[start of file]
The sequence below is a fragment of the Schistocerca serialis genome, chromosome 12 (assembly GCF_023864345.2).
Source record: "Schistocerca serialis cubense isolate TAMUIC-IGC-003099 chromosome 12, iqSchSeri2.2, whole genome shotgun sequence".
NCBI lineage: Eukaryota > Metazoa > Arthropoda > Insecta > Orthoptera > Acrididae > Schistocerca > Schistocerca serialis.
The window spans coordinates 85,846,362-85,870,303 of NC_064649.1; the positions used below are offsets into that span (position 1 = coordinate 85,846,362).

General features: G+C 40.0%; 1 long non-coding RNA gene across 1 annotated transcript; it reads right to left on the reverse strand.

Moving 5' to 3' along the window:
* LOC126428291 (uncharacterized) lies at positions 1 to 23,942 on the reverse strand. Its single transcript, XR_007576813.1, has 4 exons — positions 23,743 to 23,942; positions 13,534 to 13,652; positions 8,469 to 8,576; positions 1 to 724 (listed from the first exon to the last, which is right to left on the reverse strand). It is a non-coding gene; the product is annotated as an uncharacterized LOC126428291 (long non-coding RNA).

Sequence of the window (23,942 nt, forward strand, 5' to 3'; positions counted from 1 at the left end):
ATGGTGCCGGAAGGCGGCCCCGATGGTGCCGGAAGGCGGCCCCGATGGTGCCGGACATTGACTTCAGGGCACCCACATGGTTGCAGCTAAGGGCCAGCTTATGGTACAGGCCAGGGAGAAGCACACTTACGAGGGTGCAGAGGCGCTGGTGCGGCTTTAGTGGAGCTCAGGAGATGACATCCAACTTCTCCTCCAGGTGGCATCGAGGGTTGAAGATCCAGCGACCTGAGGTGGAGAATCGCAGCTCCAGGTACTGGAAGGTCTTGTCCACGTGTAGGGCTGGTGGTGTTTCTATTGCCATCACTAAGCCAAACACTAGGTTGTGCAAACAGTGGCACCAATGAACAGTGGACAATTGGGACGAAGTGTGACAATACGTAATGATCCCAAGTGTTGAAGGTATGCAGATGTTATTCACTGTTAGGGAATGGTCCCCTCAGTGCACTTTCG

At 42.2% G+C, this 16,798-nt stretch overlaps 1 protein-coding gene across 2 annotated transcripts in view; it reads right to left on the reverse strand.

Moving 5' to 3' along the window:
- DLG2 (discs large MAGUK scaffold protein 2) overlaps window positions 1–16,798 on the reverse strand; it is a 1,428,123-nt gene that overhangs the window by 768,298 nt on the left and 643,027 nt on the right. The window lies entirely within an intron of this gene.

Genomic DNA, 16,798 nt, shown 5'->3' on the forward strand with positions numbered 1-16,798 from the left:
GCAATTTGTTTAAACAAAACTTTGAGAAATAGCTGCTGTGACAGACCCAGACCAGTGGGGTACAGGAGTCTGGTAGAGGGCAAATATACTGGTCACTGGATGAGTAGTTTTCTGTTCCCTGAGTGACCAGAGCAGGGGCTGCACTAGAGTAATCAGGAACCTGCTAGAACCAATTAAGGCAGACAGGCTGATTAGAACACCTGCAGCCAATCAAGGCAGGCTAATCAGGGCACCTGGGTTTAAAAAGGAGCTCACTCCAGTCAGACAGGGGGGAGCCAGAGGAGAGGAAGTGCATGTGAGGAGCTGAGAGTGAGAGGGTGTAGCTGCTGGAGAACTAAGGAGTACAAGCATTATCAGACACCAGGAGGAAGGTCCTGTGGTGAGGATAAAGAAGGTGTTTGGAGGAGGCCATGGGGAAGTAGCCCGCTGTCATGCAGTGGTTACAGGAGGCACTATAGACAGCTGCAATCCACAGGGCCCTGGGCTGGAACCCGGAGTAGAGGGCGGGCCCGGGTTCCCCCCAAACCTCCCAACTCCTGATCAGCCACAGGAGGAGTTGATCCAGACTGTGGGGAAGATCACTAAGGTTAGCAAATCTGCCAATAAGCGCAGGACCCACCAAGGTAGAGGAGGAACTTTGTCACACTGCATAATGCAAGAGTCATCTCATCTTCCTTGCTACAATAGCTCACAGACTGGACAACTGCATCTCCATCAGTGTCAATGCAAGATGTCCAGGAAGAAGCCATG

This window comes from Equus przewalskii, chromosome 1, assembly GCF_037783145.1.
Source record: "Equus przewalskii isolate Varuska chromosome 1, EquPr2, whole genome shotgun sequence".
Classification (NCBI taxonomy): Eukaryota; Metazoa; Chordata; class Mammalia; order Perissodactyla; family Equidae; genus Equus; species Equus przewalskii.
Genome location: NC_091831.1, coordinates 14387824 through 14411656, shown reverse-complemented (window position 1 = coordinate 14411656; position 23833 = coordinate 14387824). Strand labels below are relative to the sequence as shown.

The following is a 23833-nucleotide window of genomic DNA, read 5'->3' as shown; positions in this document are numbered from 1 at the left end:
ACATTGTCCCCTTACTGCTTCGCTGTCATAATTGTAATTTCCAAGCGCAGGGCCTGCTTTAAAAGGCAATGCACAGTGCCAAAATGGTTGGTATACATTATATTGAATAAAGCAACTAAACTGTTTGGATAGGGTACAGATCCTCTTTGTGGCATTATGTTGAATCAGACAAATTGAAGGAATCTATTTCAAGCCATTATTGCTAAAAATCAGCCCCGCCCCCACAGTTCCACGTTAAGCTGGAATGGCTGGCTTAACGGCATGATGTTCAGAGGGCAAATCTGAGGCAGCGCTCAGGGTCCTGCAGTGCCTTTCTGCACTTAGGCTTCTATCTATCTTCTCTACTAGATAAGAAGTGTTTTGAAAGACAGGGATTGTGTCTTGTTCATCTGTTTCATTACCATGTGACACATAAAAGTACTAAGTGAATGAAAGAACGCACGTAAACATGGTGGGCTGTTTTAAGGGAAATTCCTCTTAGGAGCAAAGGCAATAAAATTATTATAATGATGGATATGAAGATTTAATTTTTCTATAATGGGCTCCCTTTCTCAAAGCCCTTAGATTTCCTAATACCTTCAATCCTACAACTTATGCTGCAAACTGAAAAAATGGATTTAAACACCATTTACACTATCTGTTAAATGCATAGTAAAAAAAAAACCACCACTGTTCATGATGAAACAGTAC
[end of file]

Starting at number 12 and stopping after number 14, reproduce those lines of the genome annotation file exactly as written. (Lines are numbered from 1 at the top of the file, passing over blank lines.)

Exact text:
- DLG2 (discs large MAGUK scaffold protein 2) overlaps window positions 1–16,798 on the reverse strand; it is a 1,428,123-nt gene that overhangs the window by 768,298 nt on the left and 643,027 nt on the right. The window lies entirely within an intron of this gene.

Genomic DNA, 16,798 nt, shown 5'->3' on the forward strand with positions numbered 1-16,798 from the left:
GCAATTTGTTTAAACAAAACTTTGAGAAATAGCTGCTGTGACAGACCCAGACCAGTGGGGTACAGGAGTCTGGTAGAGGGCAAATATACTGGTCACTGGATGAGTAGTTTTCTGTTCCCTGAGTGACCAGAGCAGGGGCTGCACTAGAGTAATCAGGAACCTGCTAGAACCAATTAAGGCAGACAGGCTGATTAGAACACCTGCAGCCAATCAAGGCAGGCTAATCAGGGCACCTGGGTTTAAAAAGGAGCTCACTCCAGTCAGACAGGGGGGAGCCAGAGGAGAGGAAGTGCATGTGAGGAGCTGAGAGTGAGAGGGTGTAGCTGCTGGAGAACTAAGGAGTACAAGCATTATCAGACACCAGGAGGAAGGTCCTGTGGTGAGGATAAAGAAGGTGTTTGGAGGAGGCCATGGGGAAGTAGCCCGCTGTCATGCAGTGGTTACAGGAGGCACTATAGACAGCTGCAATCCACAGGGCCCTGGGCTGGAACCCGGAGTAGAGGGCGGGCCCGGGTTCCCCCCAAACCTCCCAACTCCTGATCAGCCACAGGAGGAGTTGATCCAGACTGTGGGGAAGATCACTAAGGTTAGCAAATCTGCCAATAAGCGCAGGACCCACCAAGGTAGAGGAGGAACTTTGTCACACTGCATAATGCAAGAGTCATCTCATCTTCCTTGCTACAATAGCTCACAGACTGGACAACTGCATCTCCATCAGTGTCAATGCAAGATGTCCAGGAAGAAGCCATG